I thought you might be interested in this job advert from the Independent. Read the rest of this entry »
Here’s a very brief piece I bashed out for the Guardian newsdesk today on the Wakefield finding, the further reading below will be more helpful if you’re interested in the story.
Ben Goldacre, The Guardian, Thursday 28 January 2009
In medicine, “untoward incident inquiries” tend to look for systems failures, rather than one individual to blame. Read the rest of this entry »
Ben Goldacre, The Guardian, Saturday 23 January 2010
Like many people, you’re possibly afraid to share your views on animal experiments, because you don’t want anyone digging up your grandmother’s grave, or setting fire to your house, or stuff like that. Animal experiments are necessary, they need to be properly regulated, and we have some of the tightest regulation in the world. Read the rest of this entry »
Brief note to say I’m a guest on LlewTube this week with Robert Llewellyn (or Kryten off of Red Dwarf if you prefer). The show’s great generally, and a galaxy of nerds, recent guests include Patrick Stewart, Graham Linehan, Martha Lane Fox, Adrian Edmondson, Brian Cox, and the rest. It’s also a genius format for interviews: cars are an intimate space where eye contact is not mandatory and occasional silences are acceptable. I mean, we didn’t talk about anything intimate. I’m just saying.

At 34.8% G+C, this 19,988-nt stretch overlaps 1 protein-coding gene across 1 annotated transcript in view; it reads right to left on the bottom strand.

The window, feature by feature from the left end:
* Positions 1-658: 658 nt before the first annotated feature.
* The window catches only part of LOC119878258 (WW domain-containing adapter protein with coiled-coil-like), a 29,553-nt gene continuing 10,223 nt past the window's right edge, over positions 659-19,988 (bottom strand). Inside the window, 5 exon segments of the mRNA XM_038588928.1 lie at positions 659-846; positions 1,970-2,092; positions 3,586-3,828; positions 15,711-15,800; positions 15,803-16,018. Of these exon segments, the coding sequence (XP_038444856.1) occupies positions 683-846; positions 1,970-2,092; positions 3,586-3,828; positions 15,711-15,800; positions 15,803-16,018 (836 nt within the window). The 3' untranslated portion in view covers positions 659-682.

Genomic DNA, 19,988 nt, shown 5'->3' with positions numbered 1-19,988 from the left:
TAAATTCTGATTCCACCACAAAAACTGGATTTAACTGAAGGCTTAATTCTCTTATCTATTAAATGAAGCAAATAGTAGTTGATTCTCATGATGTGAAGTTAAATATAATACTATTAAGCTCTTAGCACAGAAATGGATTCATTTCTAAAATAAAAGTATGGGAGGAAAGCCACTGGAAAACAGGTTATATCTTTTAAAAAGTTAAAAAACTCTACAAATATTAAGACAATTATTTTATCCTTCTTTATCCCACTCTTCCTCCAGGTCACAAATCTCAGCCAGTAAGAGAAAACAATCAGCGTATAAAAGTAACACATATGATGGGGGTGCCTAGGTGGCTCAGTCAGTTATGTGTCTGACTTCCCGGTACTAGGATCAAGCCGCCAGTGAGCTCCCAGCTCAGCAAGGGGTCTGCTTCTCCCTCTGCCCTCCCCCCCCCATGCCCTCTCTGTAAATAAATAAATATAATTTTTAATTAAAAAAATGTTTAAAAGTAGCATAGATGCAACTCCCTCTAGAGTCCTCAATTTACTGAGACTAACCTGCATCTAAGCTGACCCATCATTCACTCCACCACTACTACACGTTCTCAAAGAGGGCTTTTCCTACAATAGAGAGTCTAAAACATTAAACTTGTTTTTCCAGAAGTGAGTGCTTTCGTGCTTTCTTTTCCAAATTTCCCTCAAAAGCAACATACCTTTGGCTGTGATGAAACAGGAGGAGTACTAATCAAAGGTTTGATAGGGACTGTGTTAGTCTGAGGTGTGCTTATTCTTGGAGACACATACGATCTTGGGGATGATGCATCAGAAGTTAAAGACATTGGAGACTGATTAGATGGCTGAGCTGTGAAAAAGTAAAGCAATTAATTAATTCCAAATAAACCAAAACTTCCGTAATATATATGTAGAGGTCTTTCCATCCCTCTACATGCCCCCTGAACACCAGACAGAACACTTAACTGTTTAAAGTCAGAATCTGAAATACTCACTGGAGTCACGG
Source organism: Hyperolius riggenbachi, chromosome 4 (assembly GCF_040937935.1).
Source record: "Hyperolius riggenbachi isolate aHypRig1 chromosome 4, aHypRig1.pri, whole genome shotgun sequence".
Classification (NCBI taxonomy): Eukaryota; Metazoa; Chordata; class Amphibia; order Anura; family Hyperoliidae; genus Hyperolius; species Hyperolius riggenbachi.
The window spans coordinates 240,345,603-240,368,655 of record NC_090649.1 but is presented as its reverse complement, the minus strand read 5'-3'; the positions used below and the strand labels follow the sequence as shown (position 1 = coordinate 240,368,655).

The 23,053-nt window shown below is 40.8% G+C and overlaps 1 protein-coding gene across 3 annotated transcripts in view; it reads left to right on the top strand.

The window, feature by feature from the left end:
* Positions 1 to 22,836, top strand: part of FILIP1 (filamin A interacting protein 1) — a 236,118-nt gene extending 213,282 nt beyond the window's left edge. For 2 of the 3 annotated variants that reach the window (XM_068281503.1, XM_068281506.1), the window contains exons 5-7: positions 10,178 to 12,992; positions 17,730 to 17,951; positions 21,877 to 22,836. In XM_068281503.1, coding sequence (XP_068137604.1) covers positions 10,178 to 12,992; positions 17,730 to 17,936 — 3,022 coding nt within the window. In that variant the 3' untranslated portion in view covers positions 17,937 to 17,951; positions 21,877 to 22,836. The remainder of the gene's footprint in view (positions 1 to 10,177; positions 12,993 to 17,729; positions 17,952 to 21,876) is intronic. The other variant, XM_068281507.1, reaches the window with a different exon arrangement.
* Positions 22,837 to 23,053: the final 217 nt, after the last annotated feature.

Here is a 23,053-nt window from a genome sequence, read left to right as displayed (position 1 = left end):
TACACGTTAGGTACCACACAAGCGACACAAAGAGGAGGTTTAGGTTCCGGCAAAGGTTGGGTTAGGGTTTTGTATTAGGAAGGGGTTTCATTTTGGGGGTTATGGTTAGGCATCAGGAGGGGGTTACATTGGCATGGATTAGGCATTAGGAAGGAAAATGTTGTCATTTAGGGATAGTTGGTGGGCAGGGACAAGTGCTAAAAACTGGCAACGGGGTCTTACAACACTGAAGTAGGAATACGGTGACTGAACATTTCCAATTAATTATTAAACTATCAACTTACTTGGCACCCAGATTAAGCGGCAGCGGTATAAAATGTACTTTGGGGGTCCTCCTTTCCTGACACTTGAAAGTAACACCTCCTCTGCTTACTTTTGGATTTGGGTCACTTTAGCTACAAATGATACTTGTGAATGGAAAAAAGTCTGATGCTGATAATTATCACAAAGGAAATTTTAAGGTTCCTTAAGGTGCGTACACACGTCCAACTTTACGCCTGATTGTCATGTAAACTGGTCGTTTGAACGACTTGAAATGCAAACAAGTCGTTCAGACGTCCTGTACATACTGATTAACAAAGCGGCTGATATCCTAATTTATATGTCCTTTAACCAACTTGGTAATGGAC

Anyway, video is right here, clicketyclick Read the rest of this entry »
Ben Goldacre, The Guardian, Saturday 16 January 2010
Every now and then you have to salute a genius. Both the Daily Mail and the Metro report new research analysing the positions of Britain’s ancient sites, and the results are startling: primitive man had his own form of “sat nav”. Researcher Tom Brooks analysed 1,500 prehistoric monuments, and found them all to be on a grid of isosceles triangles, each pointing to the next site, allowing our ancestors to travel between settlements with pinpoint accuracy. The papers even carried an example of his map work, which I have reproduced here.
Ben Goldacre, The Guardian, Saturday 8 January 2009
“Public sector pay races ahead in a recession” shouted the front page of this week’s Sunday Times. “Public sector workers earn 7% more on average than their peers in the private sector — a pay gulf that has more than doubled since the recession began.” The Telegraph followed up with a copycat story a few hours later.
In reality, this is one of those interesting areas where anybody who makes a firm statement is wrong, because there is not sufficient evidence to make a confident assertion in either direction.